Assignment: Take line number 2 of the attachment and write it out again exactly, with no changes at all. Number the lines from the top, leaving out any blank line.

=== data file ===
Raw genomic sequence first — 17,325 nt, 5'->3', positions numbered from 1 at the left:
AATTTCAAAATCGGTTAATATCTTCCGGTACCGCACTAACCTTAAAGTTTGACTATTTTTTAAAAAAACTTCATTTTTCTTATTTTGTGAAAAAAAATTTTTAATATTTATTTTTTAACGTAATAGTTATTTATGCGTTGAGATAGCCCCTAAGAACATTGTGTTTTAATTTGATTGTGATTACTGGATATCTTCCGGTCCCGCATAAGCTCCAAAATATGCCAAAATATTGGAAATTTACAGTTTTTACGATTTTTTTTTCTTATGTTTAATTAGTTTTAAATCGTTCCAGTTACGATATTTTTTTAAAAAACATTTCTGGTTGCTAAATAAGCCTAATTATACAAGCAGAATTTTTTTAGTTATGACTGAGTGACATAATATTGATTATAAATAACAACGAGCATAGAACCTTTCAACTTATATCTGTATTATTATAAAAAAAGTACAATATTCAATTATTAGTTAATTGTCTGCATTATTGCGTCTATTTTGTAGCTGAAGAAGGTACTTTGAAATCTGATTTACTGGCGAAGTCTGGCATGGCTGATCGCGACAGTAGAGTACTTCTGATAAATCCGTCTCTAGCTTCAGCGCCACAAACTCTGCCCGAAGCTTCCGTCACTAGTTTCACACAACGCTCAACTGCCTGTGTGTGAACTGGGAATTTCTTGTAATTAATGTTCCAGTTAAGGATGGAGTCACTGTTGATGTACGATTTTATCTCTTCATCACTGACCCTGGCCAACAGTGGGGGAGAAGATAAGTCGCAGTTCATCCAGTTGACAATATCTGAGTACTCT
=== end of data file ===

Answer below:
AATTTCAAAATCGGTTAATATCTTCCGGTACCGCACTAACCTTAAAGTTTGACTATTTTTTAAAAAAACTTCATTTTTCTTATTTTGTGAAAAAAAATTTTTAATATTTATTTTTTAACGTAATAGTTATTTATGCGTTGAGATAGCCCCTAAGAACATTGTGTTTTAATTTGATTGTGATTACTGGATATCTTCCGGTCCCGCATAAGCTCCAAAATATGCCAAAATATTGGAAATTTACAGTTTTTACGATTTTTTTTTCTTATGTTTAATTAGTTTTAAATCGTTCCAGTTACGATATTTTTTTAAAAAACATTTCTGGTTGCTAAATAAGCCTAATTATACAAGCAGAATTTTTTTAGTTATGACTGAGTGACATAATATTGATTATAAATAACAACGAGCATAGAACCTTTCAACTTATATCTGTATTATTATAAAAAAAGTACAATATTCAATTATTAGTTAATTGTCTGCATTATTGCGTCTATTTTGTAGCTGAAGAAGGTACTTTGAAATCTGATTTACTGGCGAAGTCTGGCATGGCTGATCGCGACAGTAGAGTACTTCTGATAAATCCGTCTCTAGCTTCAGCGCCACAAACTCTGCCCGAAGCTTCCGTCACTAGTTTCACACAACGCTCAACTGCCTGTGTGTGAACTGGGAATTTCTTGTAATTAATGTTCCAGTTAAGGATGGAGTCACTGTTGATGTACGATTTTATCTCTTCATCACTGACCCTGGCCAACAGTGGGGGAGAAGATAAGTCGCAGTTCATCCAGTTGACAATATCTGAGTACTCT